Musicians, fans rock hard at the fourth annual KOI fest
This past Saturday Sept. 14, KOI invaded downtown Kitchener.
That’s not to say a school of koi fish suddenly appeared, but rather the Kitchener, Ontario Independent (KOI) Music Festival, a weekend long music festival dedicated to showcasing local talent.
Now in its fourth year, KOI has seen rapid growth. In addition to KOI Fest, as it’s commonly referred to, this year saw the introduction of KOI Con. KOI Con is a day-long event to assist people beginning in the music industry, bringing in music industry insiders to speak about the realities of the music industry.
While in previous years KOI Fest has tended to draw forth a hard rock crowd, this year co-founders Cory and Curt Crossman made the decision to have Canadian rapper Classified headline in an attempt to bridge the gap between mainstream and hard rock fans.
Cord Arts had the great opportunity to cover KOI fest. Here are our top picks of the festival.
Life in Vacuum
Local Kitchener band Life in Vacuum is the kind of band you would assume would be right at home at KOI fest. They clearly have some strong punk roots with their short, fast and highly catchy songs but their sound strays a little bit more to the scream/metal side.
Despite playing to a sparsely filled space at the Opus, LIV played a great set. While their stage presence was sound, they came off as a little unorganized as they appeared to be trying to figure out what song to play next. If you ever get the chance to catch a show, I would highly recommend it.
Unfortunately, Ving Rhames did not reprise his iconic role as Marcellus Wallace from the 1994 film Pulp Fiction. Instead MW is a Motown soul band who is known for their high energy performances and retro style.
The sound quality of the show was fantastic—nothing overpowered each other and allowed the, unfortunately small, audience to hear the intricate guitar parts.
The lead singer was definitely a highlight of the show as he ran around the small stage, then deciding to quickly jump off and run into the audience. He dragged the old school microphone to get the audience to sing along. It worked wonderfully.
The Planet Smashers
Playing on the main stage, Montreal-based ska band The Planet Smashers played one of the strongest performances of the entire festival. Having been performing together since 1994, it came as a shock to no one that their stage presence and chemistry were near perfect. They played a great blend of new and classic hits as to not alienate their old fan base.Their bass-heavy sound and incredibly high energy performance got the audience skanking—a type of dance typically seen at ska shows.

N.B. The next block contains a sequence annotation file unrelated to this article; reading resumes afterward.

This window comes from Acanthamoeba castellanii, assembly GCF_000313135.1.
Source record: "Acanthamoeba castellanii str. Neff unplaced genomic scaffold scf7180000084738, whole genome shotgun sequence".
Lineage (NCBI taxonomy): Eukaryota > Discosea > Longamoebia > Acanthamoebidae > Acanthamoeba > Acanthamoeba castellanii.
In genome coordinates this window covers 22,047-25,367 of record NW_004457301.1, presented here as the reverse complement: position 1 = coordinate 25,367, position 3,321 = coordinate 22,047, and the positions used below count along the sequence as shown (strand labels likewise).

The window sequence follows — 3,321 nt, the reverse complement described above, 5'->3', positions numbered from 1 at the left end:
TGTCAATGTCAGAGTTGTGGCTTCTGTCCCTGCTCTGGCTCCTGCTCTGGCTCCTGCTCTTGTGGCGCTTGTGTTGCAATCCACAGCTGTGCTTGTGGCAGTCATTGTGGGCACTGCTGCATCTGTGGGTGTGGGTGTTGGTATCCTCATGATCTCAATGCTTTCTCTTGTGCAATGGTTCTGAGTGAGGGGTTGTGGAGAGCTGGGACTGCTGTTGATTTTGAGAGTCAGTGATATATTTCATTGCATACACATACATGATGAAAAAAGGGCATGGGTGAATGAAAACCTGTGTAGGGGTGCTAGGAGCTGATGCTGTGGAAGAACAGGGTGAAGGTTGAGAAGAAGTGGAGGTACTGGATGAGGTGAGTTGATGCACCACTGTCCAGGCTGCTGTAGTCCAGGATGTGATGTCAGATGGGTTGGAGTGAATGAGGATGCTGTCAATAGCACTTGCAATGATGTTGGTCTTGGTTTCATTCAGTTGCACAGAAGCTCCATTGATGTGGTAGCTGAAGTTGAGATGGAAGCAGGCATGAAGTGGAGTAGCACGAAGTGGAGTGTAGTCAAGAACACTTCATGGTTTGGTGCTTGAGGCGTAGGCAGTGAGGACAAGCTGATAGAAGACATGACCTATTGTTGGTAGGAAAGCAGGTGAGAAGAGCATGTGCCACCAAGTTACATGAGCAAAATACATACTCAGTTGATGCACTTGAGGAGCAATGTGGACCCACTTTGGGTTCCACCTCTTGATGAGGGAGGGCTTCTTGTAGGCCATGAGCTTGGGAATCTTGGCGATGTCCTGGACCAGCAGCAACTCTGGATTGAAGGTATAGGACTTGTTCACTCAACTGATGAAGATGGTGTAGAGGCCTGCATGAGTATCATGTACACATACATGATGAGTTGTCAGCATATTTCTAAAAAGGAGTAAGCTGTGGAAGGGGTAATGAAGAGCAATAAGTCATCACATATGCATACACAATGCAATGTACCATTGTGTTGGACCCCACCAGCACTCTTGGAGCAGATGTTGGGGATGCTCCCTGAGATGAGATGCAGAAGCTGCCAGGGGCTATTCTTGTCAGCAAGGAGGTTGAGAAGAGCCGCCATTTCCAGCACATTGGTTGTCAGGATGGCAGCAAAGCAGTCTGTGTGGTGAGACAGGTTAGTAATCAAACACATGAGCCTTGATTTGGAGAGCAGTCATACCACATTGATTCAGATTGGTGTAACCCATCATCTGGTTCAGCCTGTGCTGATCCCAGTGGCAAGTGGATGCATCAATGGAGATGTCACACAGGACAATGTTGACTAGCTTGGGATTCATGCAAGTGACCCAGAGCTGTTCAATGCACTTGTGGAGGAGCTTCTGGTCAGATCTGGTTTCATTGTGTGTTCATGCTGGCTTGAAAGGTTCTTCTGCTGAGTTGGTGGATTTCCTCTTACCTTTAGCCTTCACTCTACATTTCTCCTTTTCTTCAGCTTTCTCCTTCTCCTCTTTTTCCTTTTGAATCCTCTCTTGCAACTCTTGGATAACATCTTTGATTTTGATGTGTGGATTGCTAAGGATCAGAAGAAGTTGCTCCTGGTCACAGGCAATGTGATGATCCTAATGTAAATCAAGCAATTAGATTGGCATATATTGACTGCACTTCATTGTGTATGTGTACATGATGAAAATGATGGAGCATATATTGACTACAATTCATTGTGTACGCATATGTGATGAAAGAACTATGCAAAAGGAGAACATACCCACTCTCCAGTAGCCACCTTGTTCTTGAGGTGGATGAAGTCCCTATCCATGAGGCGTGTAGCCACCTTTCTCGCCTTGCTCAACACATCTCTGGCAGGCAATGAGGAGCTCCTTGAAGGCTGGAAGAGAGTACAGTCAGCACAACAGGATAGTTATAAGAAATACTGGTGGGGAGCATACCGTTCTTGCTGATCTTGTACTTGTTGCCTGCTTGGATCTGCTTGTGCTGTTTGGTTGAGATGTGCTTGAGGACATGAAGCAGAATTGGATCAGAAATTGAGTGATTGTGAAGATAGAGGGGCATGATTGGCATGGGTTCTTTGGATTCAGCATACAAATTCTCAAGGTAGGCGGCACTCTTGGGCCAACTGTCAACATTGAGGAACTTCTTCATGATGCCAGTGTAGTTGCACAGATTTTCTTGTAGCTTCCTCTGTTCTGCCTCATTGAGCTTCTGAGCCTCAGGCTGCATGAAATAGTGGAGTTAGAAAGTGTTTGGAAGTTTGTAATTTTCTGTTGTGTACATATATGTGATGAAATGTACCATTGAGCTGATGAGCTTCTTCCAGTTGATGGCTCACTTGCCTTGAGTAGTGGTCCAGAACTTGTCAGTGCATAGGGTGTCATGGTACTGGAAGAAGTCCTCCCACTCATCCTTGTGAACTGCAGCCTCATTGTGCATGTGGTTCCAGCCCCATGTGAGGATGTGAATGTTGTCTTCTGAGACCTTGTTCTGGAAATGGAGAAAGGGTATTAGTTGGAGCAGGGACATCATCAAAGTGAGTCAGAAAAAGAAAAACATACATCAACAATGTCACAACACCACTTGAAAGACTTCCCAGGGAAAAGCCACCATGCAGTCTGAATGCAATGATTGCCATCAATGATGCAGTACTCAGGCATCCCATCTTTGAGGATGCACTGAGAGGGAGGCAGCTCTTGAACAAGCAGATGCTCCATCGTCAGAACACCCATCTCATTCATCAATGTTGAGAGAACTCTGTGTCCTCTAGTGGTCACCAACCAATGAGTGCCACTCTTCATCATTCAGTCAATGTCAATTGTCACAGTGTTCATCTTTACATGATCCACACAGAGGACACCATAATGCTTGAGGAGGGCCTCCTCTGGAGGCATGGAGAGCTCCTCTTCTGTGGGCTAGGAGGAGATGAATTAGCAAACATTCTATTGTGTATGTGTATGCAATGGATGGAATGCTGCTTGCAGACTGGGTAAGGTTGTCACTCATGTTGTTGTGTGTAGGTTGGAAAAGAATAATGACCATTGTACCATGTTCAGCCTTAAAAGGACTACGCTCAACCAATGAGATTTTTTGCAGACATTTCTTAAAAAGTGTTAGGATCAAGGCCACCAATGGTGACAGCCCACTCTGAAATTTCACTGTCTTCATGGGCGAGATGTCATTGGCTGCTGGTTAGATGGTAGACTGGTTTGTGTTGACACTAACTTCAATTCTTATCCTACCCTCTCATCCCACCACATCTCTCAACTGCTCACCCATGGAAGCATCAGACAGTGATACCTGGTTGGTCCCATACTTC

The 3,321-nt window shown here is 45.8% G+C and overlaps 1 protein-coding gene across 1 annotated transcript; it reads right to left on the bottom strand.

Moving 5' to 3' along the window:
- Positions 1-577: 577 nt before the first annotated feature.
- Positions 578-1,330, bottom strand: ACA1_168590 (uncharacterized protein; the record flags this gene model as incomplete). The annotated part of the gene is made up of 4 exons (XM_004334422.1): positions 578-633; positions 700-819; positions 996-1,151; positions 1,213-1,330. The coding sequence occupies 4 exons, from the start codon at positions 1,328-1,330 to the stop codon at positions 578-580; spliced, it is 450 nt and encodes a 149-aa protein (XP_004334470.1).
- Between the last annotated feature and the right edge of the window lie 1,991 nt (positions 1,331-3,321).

—Compiled by Cristina Almudevar
Starting off the day at Bobby O’Briens was Waterloo rock band, Grand Format.
Playing a 1:30 p.m. set, the group had an unfortunate turnout, playing to only fellow performers. However, the local band understands the difficulties that accompany playing such a festival.
“It’s kind of the mentality of almost any small band is that you have to get used to playing to no one at first. So at this point, we’re just kind of playing for ourselves and we all like it,” drummer AJ Coghill of Grand Format recounted.
With a little more refinement on their sound and vocals, Grand Format could potentially start playing for others too.
Coming off of two releases this year and winning the Best Engagement of Social Media award at KOI Con, LAMBS, a Cambridge psychedelic rock band, had garnered up some buzz before playing their 3 p.m. set at Little Bean Coffee Bar. Forced to start 15 minutes later than scheduled, the four-piece blasted through their set of warm, dynamic songs, complimenting the laid-back atmosphere of the venue.
Being a local band, they felt that KOI Con had more to offer in terms of opportunity. “It was better organized … smaller than KOI Fest … more easier to maintain … we did get more recognition during KOI Con,” Kelsey Meyer, drummer of LAMBS compared.
Sporting matching dress shirts and ties, Laurier’s own The Bends played a passable and short 5:30 p.m. set at Queen Street Commons Café.
An obvious mix between The Strokes and Bombay Bicycle Club, the indie-pop quintet performed a handful of derivative songs, carrying an overwhelming sense of familiarity. Their light, breezy sound worked well with the inviting tone of the café.
There is much potential within the band, of course, but only if they begin focusing on carving out their own defined identity and sound. It is worth noting that there was no sound technician actually present during their performance, resulting in poor sound quality.
—Compiled by Jeremy Ramos-Foley